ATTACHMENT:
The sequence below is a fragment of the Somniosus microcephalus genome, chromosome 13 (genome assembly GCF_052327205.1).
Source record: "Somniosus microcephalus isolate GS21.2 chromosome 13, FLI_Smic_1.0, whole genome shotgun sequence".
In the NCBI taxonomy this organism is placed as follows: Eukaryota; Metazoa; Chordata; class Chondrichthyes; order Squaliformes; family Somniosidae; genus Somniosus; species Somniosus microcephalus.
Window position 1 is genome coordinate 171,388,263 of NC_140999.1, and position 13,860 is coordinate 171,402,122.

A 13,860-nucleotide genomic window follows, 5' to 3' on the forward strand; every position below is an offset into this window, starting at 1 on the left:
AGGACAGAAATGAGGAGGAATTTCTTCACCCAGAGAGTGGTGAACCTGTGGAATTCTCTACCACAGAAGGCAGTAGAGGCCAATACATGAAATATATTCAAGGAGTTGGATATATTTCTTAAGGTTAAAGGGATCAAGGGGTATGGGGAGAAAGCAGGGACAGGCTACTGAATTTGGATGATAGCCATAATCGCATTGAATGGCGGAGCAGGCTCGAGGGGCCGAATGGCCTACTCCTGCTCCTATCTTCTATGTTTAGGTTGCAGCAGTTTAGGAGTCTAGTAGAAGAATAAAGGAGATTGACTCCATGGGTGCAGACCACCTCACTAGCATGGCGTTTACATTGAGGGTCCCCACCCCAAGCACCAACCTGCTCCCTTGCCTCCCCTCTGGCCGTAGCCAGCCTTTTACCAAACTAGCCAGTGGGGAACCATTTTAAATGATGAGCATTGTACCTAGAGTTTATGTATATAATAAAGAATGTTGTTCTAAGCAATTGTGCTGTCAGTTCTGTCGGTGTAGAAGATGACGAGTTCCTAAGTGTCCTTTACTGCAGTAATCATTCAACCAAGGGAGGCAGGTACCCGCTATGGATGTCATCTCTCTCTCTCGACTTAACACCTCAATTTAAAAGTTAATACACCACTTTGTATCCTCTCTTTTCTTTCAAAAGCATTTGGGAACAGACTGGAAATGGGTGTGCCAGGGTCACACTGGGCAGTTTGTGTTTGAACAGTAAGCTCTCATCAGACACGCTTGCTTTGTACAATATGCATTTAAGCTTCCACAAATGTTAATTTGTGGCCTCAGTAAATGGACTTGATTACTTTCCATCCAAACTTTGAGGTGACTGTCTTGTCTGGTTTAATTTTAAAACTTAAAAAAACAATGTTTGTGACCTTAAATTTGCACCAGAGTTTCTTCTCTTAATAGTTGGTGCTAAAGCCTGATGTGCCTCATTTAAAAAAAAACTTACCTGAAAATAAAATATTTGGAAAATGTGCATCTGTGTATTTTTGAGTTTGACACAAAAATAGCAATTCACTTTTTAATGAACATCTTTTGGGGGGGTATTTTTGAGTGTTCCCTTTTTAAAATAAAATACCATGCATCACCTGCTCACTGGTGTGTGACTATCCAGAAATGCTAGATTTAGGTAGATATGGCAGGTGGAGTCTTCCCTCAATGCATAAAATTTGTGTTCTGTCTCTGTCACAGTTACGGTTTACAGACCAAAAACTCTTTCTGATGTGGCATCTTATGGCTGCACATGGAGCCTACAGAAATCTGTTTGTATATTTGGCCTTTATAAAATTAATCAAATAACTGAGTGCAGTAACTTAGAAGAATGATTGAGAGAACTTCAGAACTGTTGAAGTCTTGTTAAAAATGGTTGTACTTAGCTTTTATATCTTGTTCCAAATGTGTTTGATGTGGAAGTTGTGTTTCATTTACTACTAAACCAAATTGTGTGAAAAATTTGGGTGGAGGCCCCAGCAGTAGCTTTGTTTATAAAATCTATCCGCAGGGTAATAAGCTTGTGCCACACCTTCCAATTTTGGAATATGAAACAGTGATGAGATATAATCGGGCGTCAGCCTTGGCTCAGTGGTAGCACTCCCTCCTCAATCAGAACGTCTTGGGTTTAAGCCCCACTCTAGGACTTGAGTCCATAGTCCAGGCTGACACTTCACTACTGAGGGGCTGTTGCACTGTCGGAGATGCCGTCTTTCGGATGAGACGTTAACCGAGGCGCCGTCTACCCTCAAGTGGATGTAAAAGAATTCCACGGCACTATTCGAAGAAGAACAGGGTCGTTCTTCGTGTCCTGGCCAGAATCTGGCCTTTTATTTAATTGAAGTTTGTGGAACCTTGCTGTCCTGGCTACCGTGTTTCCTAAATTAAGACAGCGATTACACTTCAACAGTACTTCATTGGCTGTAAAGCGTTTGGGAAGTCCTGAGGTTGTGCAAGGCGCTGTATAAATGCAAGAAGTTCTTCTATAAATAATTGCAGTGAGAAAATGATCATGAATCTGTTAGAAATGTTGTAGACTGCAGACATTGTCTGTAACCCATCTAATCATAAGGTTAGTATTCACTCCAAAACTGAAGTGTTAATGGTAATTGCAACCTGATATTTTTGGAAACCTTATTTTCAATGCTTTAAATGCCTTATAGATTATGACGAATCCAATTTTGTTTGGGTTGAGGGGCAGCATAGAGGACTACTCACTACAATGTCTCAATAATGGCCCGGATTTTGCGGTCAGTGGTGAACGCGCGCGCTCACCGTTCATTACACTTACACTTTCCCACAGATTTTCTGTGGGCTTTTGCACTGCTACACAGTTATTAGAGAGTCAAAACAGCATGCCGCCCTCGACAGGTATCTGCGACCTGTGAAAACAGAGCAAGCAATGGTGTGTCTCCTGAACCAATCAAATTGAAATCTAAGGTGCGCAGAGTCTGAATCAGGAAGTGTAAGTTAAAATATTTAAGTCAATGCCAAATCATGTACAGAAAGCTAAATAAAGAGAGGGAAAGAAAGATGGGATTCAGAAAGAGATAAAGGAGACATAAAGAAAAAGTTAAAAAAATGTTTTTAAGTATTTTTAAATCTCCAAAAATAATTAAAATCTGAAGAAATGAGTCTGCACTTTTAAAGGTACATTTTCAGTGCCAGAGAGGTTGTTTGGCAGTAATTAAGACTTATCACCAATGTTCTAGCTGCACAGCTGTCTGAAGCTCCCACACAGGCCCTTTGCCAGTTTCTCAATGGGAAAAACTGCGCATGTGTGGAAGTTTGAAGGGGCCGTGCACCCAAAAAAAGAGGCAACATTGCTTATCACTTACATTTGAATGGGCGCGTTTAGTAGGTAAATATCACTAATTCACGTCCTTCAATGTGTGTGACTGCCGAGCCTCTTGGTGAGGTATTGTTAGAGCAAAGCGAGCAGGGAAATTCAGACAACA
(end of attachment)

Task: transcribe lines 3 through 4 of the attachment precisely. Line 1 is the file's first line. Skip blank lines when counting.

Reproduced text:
In the NCBI taxonomy this organism is placed as follows: Eukaryota; Metazoa; Chordata; class Chondrichthyes; order Squaliformes; family Somniosidae; genus Somniosus; species Somniosus microcephalus.
Window position 1 is genome coordinate 171,388,263 of NC_140999.1, and position 13,860 is coordinate 171,402,122.